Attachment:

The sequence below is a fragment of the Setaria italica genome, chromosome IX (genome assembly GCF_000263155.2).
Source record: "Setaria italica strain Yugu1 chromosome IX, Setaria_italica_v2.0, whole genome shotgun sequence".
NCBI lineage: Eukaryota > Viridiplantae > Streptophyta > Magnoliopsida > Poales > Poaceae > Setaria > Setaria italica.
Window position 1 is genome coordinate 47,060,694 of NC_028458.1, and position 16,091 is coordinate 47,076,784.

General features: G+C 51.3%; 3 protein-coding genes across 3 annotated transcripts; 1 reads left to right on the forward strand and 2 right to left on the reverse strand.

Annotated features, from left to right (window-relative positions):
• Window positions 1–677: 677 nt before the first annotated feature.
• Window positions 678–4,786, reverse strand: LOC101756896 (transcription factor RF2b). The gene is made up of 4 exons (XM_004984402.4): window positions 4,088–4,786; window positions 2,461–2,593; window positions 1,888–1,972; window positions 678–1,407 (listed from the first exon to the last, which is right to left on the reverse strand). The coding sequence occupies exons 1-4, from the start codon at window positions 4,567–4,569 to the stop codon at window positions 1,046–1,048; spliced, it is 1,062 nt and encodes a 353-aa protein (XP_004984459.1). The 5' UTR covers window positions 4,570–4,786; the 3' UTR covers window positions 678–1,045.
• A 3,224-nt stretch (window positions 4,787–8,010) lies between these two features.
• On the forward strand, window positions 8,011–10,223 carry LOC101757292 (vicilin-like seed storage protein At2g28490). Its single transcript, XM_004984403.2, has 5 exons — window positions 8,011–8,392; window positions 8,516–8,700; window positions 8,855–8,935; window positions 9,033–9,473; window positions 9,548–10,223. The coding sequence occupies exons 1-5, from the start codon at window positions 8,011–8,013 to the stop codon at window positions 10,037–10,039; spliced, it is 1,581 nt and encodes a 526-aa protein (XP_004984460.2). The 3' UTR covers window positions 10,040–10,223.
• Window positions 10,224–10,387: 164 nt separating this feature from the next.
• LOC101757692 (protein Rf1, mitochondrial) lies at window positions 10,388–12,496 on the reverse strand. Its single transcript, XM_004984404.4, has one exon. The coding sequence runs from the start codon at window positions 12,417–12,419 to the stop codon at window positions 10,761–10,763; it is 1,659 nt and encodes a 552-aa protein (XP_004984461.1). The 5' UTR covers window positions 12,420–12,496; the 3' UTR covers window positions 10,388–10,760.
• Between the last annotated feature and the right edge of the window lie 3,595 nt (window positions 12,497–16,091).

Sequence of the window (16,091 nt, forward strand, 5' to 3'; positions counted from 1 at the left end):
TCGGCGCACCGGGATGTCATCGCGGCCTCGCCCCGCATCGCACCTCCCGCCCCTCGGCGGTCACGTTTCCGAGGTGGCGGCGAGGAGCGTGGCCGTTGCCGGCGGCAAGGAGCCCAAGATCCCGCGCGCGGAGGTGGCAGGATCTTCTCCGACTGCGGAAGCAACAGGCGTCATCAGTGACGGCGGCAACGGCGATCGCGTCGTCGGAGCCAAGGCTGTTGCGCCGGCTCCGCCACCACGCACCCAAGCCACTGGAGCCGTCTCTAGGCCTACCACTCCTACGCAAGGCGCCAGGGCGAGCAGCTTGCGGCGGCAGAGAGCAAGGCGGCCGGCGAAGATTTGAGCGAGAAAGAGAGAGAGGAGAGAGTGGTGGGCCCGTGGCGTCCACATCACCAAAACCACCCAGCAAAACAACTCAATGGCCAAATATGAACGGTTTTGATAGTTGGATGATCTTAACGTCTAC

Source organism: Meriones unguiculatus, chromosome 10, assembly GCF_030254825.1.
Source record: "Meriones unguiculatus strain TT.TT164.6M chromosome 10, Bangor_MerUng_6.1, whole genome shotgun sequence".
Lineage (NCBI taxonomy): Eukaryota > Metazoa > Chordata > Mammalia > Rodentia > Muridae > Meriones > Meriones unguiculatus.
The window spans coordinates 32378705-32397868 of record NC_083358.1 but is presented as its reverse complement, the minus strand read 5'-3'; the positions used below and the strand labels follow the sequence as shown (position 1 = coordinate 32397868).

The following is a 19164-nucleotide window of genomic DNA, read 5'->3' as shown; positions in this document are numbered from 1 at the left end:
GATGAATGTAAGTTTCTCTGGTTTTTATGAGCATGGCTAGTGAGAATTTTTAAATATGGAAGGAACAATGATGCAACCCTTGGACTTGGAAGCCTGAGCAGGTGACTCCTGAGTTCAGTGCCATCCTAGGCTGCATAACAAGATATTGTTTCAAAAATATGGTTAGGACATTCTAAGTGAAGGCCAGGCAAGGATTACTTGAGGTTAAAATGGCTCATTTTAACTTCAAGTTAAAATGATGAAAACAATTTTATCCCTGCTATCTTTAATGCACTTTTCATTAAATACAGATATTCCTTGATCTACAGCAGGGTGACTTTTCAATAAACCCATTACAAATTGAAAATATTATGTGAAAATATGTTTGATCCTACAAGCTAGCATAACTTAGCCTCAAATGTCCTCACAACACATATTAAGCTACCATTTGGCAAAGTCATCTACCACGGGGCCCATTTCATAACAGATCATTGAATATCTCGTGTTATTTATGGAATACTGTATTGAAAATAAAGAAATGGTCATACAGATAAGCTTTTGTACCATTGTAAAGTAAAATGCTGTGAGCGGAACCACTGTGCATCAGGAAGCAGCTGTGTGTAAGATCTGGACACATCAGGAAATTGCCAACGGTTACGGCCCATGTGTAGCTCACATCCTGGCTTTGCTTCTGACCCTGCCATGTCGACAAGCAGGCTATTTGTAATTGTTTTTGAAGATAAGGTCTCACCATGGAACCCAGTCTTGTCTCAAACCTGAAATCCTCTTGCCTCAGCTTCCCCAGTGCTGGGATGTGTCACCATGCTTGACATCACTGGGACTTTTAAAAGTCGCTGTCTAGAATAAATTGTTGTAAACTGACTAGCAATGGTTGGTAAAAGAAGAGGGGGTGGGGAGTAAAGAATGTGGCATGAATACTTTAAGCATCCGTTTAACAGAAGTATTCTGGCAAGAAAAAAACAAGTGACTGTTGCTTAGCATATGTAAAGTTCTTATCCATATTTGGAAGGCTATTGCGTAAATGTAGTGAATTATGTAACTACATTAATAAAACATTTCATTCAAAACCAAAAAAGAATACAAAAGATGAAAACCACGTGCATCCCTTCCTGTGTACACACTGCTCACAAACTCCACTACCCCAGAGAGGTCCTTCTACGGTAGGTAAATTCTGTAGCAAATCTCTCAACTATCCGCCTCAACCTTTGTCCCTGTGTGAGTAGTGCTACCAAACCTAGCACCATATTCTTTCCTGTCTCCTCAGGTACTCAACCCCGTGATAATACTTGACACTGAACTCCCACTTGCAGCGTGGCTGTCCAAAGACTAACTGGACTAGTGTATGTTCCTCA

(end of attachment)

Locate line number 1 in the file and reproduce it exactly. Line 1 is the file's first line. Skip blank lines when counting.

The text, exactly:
The sequence below is a fragment of the Setaria italica genome, chromosome IX (genome assembly GCF_000263155.2).